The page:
And what consequences have all these anti-nuke lies had? They have been effective at turning public opinion against the plant, which may have to shut down. I hope not. Still that has been the purpose of the constant accusations and street theater. Of course, they want to shut down the plant, so they like these consequences.

The other real-life consequence is that the constant lies about the amount of radioactivity released into the environment, and its effect on rivers and children...these lies are destroying the Vermont brand. As I noted before, if I lived in the Midwest and saw all the ranking Vermont legislators talking about all the radiation and Vermont's BP and children's teeth...I would never buy a Vermont product again.

The lies of the anti-nukes will cause people to suffer. The anti-nukes don't care about laying off the VY workers. They publicly malign Vermont farmers and food products and destroy the Vermont Brand.

All they want is a hobby horse on which they can ride to election. Scapegoating is an age-old technique, and the anti-nukes are using it.

For these lies, the people of Vermont will end up being punished.

A word about the cartoons.

If you remember, I suggested that pro-nuclear advocates need some political cartoons. I mentioned the Marek Bennett cartoons, Mimi's Doughnuts, some of which I hate (It's Tritty) and some of which I love (Same Words, Different Eras). George Murphy (no, I don't know if that is a pen name) immediately sent me links to Vermont Yankee cartoons that he derived from the original cartoons. Since then, Murphy and I have had quite a correspondence. Since his cartoons are parodies or extensions of political cartoons, they are free and protected speech.

So the question arose: would I run them? They are more hard-hitting than my usual posts, but that is what cartoons are, after all. Hard-hitting. Visceral. Perhaps too honest.

Murphy has more of these. Let me know what you think.

Note: After comments and email exchanges with the original artist (Marek Bennett) the attribution at the base of each cartoon now reads: Fair Use Parody by G. Murphy using original artwork of Marek Bennett. I thank G. Murphy and Marek Bennet for resetting the attributions to everyone's satisfaction.


Marek Bennett said...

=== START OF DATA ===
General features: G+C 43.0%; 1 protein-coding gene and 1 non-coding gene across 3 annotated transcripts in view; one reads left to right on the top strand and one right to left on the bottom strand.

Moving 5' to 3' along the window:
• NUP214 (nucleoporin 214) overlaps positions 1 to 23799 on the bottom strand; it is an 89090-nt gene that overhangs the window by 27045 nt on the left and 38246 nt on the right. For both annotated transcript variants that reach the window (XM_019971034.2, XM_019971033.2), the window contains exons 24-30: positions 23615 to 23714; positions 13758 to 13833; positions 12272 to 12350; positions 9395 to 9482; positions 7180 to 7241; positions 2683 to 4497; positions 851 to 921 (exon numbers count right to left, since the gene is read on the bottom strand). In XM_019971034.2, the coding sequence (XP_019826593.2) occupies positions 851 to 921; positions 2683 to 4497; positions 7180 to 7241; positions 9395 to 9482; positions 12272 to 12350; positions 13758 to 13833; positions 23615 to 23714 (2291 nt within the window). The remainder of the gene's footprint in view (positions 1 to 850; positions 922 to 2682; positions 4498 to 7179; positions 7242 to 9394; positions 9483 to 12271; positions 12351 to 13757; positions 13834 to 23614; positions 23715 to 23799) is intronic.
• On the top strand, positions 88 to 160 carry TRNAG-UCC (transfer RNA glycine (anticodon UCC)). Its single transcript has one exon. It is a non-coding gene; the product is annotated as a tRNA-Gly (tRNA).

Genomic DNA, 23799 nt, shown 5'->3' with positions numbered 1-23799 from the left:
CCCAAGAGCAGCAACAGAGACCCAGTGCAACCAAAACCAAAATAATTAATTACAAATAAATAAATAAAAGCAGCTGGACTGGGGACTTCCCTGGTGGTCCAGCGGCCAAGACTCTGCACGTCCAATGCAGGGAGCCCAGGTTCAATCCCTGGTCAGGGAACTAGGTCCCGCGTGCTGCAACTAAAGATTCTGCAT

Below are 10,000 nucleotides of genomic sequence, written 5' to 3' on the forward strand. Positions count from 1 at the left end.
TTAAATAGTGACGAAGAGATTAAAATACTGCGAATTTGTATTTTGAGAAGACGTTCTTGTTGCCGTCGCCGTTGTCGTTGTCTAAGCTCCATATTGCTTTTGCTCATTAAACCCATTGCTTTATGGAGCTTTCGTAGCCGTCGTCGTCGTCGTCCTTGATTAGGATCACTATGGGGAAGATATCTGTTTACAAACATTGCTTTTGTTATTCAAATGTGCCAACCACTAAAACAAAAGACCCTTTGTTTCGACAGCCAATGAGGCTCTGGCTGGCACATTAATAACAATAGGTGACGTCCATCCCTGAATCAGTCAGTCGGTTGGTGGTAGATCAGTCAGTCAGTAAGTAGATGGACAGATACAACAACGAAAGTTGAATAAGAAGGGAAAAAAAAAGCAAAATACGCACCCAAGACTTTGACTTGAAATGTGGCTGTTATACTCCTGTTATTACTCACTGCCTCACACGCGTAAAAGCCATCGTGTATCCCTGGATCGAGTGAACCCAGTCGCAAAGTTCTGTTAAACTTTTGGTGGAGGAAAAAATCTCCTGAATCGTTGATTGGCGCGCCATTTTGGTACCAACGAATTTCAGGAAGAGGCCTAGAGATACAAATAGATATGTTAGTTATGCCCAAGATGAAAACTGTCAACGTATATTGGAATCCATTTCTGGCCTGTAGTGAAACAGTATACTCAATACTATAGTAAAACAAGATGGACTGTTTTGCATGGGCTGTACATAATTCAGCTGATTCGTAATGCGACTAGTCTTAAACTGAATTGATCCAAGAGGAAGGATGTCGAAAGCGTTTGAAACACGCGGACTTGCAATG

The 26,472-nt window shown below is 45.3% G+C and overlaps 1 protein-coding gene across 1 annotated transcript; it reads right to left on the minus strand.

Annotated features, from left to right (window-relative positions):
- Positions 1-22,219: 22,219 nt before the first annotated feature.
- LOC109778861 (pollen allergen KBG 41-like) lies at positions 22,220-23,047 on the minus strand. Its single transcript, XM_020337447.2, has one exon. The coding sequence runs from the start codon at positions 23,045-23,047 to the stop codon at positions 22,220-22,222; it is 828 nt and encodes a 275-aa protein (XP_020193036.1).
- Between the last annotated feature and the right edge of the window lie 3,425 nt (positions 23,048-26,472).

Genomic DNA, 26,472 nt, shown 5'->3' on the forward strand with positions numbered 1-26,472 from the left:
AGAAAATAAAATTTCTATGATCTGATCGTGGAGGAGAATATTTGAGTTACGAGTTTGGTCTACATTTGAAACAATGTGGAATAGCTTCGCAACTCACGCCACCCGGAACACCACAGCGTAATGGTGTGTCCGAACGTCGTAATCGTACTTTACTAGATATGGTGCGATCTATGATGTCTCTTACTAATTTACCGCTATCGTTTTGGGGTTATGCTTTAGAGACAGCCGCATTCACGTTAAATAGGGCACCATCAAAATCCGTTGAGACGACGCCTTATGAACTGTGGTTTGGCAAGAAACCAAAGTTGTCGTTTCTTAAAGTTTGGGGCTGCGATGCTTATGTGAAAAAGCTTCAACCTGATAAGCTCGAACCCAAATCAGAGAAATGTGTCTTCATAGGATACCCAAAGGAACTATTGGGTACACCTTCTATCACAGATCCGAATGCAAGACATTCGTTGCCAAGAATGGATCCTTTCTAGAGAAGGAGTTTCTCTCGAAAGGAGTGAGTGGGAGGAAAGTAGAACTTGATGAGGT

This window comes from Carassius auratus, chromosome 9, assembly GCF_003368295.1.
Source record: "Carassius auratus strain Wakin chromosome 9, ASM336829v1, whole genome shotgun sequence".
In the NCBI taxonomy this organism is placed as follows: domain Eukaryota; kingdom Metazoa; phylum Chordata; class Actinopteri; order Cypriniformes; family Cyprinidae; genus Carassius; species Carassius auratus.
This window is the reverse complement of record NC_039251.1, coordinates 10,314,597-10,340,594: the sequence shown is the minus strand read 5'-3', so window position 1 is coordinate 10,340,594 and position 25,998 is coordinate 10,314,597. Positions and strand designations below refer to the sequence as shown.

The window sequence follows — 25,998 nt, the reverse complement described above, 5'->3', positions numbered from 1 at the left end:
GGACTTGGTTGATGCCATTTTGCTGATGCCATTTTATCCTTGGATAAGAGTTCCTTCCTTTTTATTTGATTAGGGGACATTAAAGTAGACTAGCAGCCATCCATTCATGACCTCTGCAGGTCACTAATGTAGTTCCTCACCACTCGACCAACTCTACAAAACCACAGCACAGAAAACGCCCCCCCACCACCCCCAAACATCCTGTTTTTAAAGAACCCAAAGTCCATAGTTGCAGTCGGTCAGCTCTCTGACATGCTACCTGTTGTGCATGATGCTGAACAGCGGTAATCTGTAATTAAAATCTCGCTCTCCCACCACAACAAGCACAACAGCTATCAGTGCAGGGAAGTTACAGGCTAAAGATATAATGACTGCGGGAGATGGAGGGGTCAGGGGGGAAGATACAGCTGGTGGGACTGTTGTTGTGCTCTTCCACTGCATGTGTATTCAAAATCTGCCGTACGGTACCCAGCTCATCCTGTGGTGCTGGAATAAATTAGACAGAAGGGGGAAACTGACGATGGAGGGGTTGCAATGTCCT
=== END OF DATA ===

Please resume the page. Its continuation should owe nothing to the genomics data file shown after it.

Thanks for the heads-up on the comics, and thanks for your comments. As a cartoonist, I always like to see how my ideas and artwork are used out there in the world...
Content aside, I appreciate (and applaud) the whole fair-use parody concept. However, I'd recommend a little more clarity about origins. As an artist, I'm uncomfortable with two issues here:
> 1) Other people signing their names to artwork that I originated
> 2) Other people altering MY artwork and then leaving MY intact signature on it.
Of these two, I'm actually more concerned with the latter, which can lead the reader to think I produced artwork that technically is a result of a process of sequential alteration which was beyond my control, and which may not represent my beliefs and intentions for the artwork.

With this in mind, I'd suggest wording the attribution as something like, "Parody by using artwork by ", and then of course specifically note that MY website is the "original artist website" or something like that.
It starts to get wordy, but as you know when you're borrowing/sampling/altering something that somebody else has worked hard on and believes in, clarity and transparency serve everyone.
-- Marek

Meredith Angwin said...

Thanks for the help in rewording. I have asked the parody artist to rewrite the signature line, and we should have new versions up in a few days. These will use your suggested wording for the signature line, or something close to your wording. In the meantime, I hope everybody reads Mimi's Doughnuts, and asks their newspaper to carry it!

Meredith Angwin said...

We have new wording for the signatures now. The new wording gives credit where credit is due!